After “ravaging” High Park in yesterday’s manoeuvres, you might think that Percy and his pals deserved a day of rest. You would be wrong. Someone decided that an unprecedented open-air church parade should take place in Queen’s Park, north of the Legislature. More than 17,000 soldiers lined up in nine brigades “forming a square in front of the pulpit.”(1) The Duke and Duchess of Connaught and their daughter, Princess Patricia, occupied a special enclosure, and a bank of seats was provided for the city’s dignitaries. The soldiers, of course, stood for the duration, but so, it must be added, did the Duke of Connaught.
At least the weather was good:
Nature had decorated the surroundings with all her early beauty, leaves were showing on the trees, the sward had taken on an early green shade. The elements were in a happy frame of mind; a cool breeze swept the landscape that added to the delightfulness of the surroundings. It was an ideal day for an outside service.(2)
The Globe reported “a scene magnificent, inspiring and memorable.” In addition to the 17,679 soldiers, many thousands of Torontonians gathered to watch the troops “joined in supplication for help as in ages past,”(2) and to catch a glimpse of the King’s uncle. The preacher, Major G.H. Williams, Senior Chaplain of the Exhibition Camp, took for his sermon text Matthew 10:34 “Think not that I am come to send peace on earth; I came not to send peace but a sword.” Though some (by which he clearly meant pacifists and conscientious objectors) claim that “Christianity is the embodiment of a love that is passive and submissive,” Major Williams told the assembly that they were engaged in a holy war:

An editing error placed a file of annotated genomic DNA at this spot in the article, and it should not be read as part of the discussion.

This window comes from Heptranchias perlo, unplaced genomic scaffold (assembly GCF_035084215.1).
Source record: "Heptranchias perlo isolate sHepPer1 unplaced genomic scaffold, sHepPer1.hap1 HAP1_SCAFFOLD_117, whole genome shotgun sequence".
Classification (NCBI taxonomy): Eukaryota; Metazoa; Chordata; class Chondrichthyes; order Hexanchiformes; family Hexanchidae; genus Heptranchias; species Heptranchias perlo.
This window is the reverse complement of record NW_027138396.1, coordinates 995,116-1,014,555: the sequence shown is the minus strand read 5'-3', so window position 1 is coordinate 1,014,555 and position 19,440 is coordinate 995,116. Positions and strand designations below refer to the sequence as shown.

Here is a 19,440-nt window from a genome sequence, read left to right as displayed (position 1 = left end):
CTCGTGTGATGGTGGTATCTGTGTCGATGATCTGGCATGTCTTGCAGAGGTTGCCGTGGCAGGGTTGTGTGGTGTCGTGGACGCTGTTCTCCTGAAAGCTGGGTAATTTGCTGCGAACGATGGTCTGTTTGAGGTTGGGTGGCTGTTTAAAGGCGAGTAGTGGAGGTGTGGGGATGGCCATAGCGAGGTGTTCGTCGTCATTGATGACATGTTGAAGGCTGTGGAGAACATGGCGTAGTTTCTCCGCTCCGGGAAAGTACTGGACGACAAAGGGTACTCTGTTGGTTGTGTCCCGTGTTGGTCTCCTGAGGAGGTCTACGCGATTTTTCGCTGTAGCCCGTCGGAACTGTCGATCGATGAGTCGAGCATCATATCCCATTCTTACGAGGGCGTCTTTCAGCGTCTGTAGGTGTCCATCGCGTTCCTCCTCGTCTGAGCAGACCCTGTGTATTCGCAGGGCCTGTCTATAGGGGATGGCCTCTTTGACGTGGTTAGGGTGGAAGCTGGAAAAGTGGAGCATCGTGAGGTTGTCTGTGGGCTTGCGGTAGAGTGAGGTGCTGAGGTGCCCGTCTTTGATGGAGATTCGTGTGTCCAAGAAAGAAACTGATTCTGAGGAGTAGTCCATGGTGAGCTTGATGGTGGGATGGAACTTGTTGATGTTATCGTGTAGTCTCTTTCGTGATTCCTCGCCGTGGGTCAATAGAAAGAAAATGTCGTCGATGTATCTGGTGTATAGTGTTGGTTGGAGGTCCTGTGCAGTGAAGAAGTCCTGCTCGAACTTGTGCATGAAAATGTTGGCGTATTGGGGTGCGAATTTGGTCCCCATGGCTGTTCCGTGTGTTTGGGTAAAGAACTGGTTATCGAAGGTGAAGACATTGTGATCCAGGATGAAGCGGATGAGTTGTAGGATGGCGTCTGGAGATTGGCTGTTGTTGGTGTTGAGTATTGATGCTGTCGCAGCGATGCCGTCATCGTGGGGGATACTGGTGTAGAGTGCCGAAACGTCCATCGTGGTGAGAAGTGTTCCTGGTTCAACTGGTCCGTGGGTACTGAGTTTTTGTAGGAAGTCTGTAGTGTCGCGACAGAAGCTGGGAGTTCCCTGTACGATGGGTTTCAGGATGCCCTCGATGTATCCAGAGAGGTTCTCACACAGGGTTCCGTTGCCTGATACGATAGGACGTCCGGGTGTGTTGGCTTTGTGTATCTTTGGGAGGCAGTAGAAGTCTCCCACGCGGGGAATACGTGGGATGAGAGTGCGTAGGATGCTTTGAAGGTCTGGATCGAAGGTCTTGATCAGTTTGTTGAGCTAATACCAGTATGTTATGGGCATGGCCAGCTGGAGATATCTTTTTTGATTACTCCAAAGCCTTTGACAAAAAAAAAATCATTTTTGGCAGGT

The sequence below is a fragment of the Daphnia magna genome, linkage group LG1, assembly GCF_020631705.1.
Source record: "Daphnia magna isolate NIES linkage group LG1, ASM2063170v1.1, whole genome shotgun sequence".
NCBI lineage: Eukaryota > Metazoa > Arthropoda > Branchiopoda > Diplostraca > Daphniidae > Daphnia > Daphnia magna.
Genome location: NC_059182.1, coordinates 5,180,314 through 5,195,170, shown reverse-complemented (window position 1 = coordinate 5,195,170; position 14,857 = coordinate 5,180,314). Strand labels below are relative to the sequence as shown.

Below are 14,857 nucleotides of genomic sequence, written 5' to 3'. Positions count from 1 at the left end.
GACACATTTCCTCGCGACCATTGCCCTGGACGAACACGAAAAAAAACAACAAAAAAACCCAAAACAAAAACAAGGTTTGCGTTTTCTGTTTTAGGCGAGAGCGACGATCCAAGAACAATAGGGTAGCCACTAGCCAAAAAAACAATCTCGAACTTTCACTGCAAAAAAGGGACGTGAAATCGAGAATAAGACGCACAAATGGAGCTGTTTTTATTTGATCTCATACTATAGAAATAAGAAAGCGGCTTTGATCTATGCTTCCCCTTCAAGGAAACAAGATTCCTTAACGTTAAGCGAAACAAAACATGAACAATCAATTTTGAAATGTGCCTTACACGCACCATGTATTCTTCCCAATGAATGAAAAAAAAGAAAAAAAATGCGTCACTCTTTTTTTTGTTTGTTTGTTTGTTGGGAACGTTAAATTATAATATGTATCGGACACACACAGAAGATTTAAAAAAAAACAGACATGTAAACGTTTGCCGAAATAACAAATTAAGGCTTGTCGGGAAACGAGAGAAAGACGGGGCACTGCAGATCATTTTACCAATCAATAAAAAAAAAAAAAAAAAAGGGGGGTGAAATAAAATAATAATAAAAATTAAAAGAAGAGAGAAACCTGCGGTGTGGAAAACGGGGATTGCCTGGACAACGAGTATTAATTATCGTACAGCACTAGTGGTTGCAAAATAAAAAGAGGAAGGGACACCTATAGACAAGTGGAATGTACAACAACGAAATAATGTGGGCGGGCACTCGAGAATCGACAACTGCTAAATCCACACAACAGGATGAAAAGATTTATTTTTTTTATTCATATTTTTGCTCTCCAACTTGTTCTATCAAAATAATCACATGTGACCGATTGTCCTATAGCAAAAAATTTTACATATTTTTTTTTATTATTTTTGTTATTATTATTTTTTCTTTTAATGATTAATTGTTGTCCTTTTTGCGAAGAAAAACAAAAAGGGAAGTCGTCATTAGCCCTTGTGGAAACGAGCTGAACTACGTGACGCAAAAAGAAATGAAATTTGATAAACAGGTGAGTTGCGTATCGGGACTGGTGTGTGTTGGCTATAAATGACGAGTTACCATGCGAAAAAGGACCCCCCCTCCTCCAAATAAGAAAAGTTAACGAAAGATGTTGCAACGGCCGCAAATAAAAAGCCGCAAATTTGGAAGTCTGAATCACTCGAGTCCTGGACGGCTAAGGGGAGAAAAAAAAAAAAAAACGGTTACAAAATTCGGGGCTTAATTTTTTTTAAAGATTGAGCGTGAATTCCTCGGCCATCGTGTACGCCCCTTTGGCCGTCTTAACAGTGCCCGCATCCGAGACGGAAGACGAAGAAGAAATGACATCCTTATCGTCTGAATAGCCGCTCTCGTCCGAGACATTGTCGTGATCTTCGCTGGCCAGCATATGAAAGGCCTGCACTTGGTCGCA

We admit that the essence of our Christian faith is love, but we deny that it is submissive. Love is a vehement passion that demands the protection of the weak and helpless; that defends women and children. This is a holy crusade because love and righteousness sent us the call. With this conviction, fellow-soldiers, we can march as duty calls.(2)
He concluded with asking God’s blessing on the men, and challenging the civilians present to “lay down all selfish things.”(2)
So reported the Globe, which also noted that “on account of the immensity of the parade,” the chaplain “was forced to address himself to the privileged people who occupied seats nearby.” (2) In other words, Percy heard nothing of service but the “sweet and solemn music of the hymns chosen for the Canadian Expeditionary Force.”(2) And the Royal Anthem, God Save the King, which marked the close of the event.
John Boyd called it a “monster military church service.”
(1) The Globe (1844-1936). April 28, 1916. 8. Archive available from ProQuest Historical Newspapers.
(2) The Globe (1844-1936). May 1, 1916. 9
The images and the descriptions are from John Boyd’s First World War Photographs, City of Toronto Archives. Emphasis added in the last quotation.